Despite falling fish catches since 2009, South Africa was one of three African countries that retained their positions as major marine producers, according to the United Nations Food and Agriculture Organisation (FAO) State of World Aquaculture and Fisheries 2012 report.
The report noted that while Morocco, South Africa and Senegal maintained their positions as Africa's three major marine producers, there was a general decrease in production in Peru and Chile as a consequence of the drop in catches, especially anchoveta (Peruvian anchovy).
In contrast, catches of Southern African anchovy continued to improve and its status was estimated to be fully exploited in 2009.
Whitehead's round herring had not been fully exploited, which meant that opportunities were high for fishers and aquaculture.
"A significant change concerns the Southern African pilchard, which was at a very high biomass and estimated to be fully exploited in 2004, but which now, under unfavourable environmental conditions, has declined considerably and is now fully exploited or fully utilised for public benefit," the report said.
The report was emphatic in condemning the condition of the perlemoen stock in southern Africa, particularly South Africa, saying it "continued to be worrying" as it was being "exploited heavily by illegal fishing".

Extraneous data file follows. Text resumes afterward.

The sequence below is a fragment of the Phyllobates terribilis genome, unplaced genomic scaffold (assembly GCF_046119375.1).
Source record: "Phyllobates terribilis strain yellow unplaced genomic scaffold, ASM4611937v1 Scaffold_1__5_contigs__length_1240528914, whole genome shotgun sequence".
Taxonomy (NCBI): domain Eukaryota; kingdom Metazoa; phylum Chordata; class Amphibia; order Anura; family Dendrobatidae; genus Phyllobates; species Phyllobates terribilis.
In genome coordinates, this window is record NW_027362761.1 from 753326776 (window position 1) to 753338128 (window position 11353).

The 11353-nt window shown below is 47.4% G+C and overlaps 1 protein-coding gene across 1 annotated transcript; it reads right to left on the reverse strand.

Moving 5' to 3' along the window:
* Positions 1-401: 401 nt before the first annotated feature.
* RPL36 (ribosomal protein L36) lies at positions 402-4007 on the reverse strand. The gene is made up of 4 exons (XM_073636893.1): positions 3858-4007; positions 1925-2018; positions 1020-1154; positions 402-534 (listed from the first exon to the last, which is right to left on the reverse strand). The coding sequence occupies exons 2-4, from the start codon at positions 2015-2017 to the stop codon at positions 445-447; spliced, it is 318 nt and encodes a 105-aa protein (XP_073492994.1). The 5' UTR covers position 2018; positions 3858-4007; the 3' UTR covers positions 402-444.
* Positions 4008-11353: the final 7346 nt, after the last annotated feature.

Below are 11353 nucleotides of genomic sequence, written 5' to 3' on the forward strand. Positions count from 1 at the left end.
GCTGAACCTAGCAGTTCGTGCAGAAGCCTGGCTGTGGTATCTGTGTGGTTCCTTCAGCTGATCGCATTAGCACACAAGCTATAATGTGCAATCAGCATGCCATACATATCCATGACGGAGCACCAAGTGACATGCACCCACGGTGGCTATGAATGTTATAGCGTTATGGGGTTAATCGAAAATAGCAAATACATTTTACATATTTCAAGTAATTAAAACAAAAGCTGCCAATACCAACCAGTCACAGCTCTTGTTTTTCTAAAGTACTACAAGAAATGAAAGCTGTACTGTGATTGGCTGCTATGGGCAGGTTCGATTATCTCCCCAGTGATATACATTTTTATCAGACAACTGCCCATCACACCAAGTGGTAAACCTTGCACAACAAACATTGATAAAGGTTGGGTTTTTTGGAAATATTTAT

The report warned that if the situation continued unchecked, it was likely the remaining perlemoen population could quickly be "over-exploited and probably depleted".
Other major fishing countries with downward trends in total catches in 2009 and 2010 were: Japan, Korea and Thailand in Asia; Argentina, Canada and Mexico in the Americas; Iceland in Europe; and, to a lesser extent, New Zealand.
Árni Mathiesen, assistant director-general at the FAO's fisheries and aquaculture department, said fisheries and aquaculture made crucial contributions to the world's well-being and prosperity.
"In the last five decades, world fish food supply has outpaced global population growth, and today fish constitutes an important source of nutritious food and animal protein for much of the world's population," he said.
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